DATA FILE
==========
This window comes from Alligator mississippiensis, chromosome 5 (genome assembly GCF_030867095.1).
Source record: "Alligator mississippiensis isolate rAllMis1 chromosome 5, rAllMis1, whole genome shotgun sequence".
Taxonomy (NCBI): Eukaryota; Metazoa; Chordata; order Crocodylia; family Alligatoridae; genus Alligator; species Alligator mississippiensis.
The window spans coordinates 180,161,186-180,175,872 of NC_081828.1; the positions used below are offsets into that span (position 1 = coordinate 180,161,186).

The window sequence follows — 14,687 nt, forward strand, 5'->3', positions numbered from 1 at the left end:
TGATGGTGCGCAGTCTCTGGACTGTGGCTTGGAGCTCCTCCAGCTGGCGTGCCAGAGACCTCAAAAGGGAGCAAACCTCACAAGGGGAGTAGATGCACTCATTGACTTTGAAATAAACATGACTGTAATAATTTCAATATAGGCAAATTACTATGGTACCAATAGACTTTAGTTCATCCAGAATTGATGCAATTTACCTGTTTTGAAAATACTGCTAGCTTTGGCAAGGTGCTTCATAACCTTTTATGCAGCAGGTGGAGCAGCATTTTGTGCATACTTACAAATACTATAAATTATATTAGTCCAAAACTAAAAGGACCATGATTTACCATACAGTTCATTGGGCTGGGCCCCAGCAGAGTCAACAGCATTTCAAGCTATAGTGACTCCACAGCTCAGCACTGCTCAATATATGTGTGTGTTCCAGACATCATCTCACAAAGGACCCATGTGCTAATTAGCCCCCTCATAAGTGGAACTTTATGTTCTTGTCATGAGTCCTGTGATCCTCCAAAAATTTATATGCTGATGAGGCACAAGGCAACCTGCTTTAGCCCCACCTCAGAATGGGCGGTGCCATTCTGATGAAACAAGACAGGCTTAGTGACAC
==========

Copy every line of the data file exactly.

This window comes from Alligator mississippiensis, chromosome 5 (genome assembly GCF_030867095.1).
Source record: "Alligator mississippiensis isolate rAllMis1 chromosome 5, rAllMis1, whole genome shotgun sequence".
Taxonomy (NCBI): Eukaryota; Metazoa; Chordata; order Crocodylia; family Alligatoridae; genus Alligator; species Alligator mississippiensis.
The window spans coordinates 180,161,186-180,175,872 of NC_081828.1; the positions used below are offsets into that span (position 1 = coordinate 180,161,186).

The window sequence follows — 14,687 nt, forward strand, 5'->3', positions numbered from 1 at the left end:
TGATGGTGCGCAGTCTCTGGACTGTGGCTTGGAGCTCCTCCAGCTGGCGTGCCAGAGACCTCAAAAGGGAGCAAACCTCACAAGGGGAGTAGATGCACTCATTGACTTTGAAATAAACATGACTGTAATAATTTCAATATAGGCAAATTACTATGGTACCAATAGACTTTAGTTCATCCAGAATTGATGCAATTTACCTGTTTTGAAAATACTGCTAGCTTTGGCAAGGTGCTTCATAACCTTTTATGCAGCAGGTGGAGCAGCATTTTGTGCATACTTACAAATACTATAAATTATATTAGTCCAAAACTAAAAGGACCATGATTTACCATACAGTTCATTGGGCTGGGCCCCAGCAGAGTCAACAGCATTTCAAGCTATAGTGACTCCACAGCTCAGCACTGCTCAATATATGTGTGTGTTCCAGACATCATCTCACAAAGGACCCATGTGCTAATTAGCCCCCTCATAAGTGGAACTTTATGTTCTTGTCATGAGTCCTGTGATCCTCCAAAAATTTATATGCTGATGAGGCACAAGGCAACCTGCTTTAGCCCCACCTCAGAATGGGCGGTGCCATTCTGATGAAACAAGACAGGCTTAGTGACAC